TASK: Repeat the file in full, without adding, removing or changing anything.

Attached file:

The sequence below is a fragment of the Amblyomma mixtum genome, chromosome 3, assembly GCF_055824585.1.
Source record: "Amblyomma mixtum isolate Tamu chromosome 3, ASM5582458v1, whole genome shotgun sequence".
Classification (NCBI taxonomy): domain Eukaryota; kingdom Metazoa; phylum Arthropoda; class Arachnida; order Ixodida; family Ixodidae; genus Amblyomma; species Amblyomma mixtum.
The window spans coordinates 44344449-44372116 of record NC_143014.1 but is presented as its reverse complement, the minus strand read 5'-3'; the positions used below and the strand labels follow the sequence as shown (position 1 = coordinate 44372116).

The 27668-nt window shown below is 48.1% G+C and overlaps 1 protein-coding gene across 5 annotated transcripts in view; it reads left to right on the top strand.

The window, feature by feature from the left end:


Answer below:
The sequence below is a fragment of the Amblyomma mixtum genome, chromosome 3, assembly GCF_055824585.1.
Source record: "Amblyomma mixtum isolate Tamu chromosome 3, ASM5582458v1, whole genome shotgun sequence".
Classification (NCBI taxonomy): domain Eukaryota; kingdom Metazoa; phylum Arthropoda; class Arachnida; order Ixodida; family Ixodidae; genus Amblyomma; species Amblyomma mixtum.
The window spans coordinates 44344449-44372116 of record NC_143014.1 but is presented as its reverse complement, the minus strand read 5'-3'; the positions used below and the strand labels follow the sequence as shown (position 1 = coordinate 44372116).

The 27668-nt window shown below is 48.1% G+C and overlaps 1 protein-coding gene across 5 annotated transcripts in view; it reads left to right on the top strand.

The window, feature by feature from the left end: